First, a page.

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Did you know it is NEVER legal to pass a slow-moving farm tractor in a no-passing zone (i.e. on a double yellow line)?  Yes, it can be annoying to be stuck behind one when we are rushing off to a meeting somewhere.  It can also be confusing if the tractor eases over to the right as if they are letting you pass them.  Perhaps the operator isn’t sure of the rules either.  Or (more likely) they are so used to being passed by impatient, angry, ignorant motorists that they instinctively move as far to the right as possible out of concern for their own safety.

Such is the life of a local farmer these days.  The reason they are on the roads in the first place is that very few of Saratoga County’s 591 remaining farms operate on contiguous plots of land.   Farms have been broken up by various factors in recent decades, and so these tractors are moving between various sections, often interspersed among housing in residential areas.  For many, especially those who are coming to this area from more urban surroundings, living amongst farms can be part of the charm and appeal of living here; for others, it’s perhaps a very unexpected nuisance.

Above Left: Large farm tractors like these are often seen on area roadways during the growing season.  Please be patient and respect their right to share the road, after all, they may well be in the process of growing a meal for your table!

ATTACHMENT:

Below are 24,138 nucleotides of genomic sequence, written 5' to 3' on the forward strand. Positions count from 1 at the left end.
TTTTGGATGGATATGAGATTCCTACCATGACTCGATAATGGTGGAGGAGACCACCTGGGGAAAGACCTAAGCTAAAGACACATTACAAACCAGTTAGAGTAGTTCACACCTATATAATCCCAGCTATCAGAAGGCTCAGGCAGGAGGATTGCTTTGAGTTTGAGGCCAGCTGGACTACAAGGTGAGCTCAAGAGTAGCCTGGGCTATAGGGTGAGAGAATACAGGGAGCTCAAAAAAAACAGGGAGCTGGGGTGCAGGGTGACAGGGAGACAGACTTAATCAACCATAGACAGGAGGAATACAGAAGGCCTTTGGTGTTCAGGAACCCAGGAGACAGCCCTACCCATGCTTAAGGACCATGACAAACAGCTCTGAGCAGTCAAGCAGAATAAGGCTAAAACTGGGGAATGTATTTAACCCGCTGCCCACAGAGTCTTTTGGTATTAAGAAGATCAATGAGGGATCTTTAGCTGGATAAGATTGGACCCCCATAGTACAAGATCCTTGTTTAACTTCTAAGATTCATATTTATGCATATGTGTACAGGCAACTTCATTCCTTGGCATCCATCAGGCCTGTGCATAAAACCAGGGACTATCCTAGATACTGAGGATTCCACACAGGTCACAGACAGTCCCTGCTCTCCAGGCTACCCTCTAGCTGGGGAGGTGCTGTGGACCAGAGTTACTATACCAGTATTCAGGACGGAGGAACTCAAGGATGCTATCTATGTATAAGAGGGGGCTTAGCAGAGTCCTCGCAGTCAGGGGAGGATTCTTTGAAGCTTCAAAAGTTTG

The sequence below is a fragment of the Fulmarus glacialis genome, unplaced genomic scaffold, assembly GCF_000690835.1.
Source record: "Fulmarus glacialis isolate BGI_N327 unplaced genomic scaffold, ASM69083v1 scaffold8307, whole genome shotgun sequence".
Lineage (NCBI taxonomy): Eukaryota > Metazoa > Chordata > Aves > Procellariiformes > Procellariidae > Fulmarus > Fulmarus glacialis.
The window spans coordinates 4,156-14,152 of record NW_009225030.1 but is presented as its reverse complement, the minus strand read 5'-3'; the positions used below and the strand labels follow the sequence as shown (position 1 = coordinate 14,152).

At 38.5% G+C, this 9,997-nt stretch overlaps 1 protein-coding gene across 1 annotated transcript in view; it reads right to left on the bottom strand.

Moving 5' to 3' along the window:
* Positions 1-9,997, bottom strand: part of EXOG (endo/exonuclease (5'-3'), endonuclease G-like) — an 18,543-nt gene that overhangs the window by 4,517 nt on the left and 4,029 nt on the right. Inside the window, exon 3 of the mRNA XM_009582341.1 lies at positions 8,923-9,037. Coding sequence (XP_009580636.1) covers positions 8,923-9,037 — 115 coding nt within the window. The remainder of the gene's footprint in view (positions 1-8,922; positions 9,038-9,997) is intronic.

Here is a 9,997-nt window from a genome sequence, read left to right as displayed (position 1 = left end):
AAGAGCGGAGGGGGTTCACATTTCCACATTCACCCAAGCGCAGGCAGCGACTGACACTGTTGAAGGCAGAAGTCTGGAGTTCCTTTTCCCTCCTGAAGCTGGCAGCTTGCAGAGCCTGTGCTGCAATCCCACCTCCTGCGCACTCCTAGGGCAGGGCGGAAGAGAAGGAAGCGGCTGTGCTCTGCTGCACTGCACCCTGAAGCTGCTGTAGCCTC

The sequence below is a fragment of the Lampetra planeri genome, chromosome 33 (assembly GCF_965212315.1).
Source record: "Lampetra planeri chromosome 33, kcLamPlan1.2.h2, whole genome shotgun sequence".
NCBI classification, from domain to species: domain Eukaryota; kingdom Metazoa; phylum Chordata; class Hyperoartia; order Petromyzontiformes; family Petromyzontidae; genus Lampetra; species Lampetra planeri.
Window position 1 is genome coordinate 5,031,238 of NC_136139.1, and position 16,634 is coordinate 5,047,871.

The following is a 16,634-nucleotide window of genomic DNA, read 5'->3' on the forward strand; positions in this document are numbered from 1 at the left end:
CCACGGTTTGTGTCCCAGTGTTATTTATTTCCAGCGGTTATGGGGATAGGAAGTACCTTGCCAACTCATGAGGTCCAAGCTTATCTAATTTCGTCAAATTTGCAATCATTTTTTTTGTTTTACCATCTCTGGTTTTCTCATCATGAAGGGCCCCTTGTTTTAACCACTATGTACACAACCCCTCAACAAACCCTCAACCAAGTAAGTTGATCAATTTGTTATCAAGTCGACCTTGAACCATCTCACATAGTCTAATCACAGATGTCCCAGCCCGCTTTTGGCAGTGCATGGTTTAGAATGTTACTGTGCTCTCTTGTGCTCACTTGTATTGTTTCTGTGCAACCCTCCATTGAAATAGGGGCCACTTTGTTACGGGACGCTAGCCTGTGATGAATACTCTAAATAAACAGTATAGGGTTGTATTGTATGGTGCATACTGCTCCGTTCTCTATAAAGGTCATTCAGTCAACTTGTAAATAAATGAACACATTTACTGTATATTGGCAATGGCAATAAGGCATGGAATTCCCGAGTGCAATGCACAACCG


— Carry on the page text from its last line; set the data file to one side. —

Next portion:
Above Right: Milton resident and Saratoga County Fair board member John Mancini makes an emphatic point before the Milton Town Board, this past February, in support of zoning revisions to bolster and encourage area farming. Photo provided.

Back in March, the Chamber of Southern Saratoga County was a partner alongside the Saratoga County Farm Bureau, Cornell Cooperative Extension and Saratoga Sod Farm, to explain the ever- changing and complex regulations regarding trucks used for agricultural use, farm implements, and rules pertaining to farm tractors on roads.  Education is key in any business, and the event helped area farmers understand which rules pertain to them.   Now we need to educate the rest of society what rules they operate under as well.

Expanding communities grapple with the impact on legacy industries like manufacturing and farming.  Agriculture is, after all, a form of industry in itself – raw materials like food, hay, straw, seeds, etc. become farm animals and vegetable plants, and then those are transformed into the steak, eggs, and veggies on our dinner tables.  There is waste, there are processes and procedures, potential dangers, lots of training, employee shortages, and rules and regulations to deal with, just as any such business.

Above Left: Anne Morgan (center), with daughter Samantha and son Michael, of Mill Creek Farm (1019 County Road 70, Stillwater, 518- 584-9457, are an example of the thriving multigenerational farm families here in Saratoga County.  Their specialty is breeding horses, and they are very busy for months at a time. Photo provided.

Above Right: 2021-’22 Saratoga County Dairy Princess Caitlyn VanDeusen, pictured with her successor, 2022-‘23 Dairy Ambassador Lauren King promoted agriculture at events such as the Waterford Tugboat Roundup, Canal Festival, Saratoga County Fair & more. Photo provided.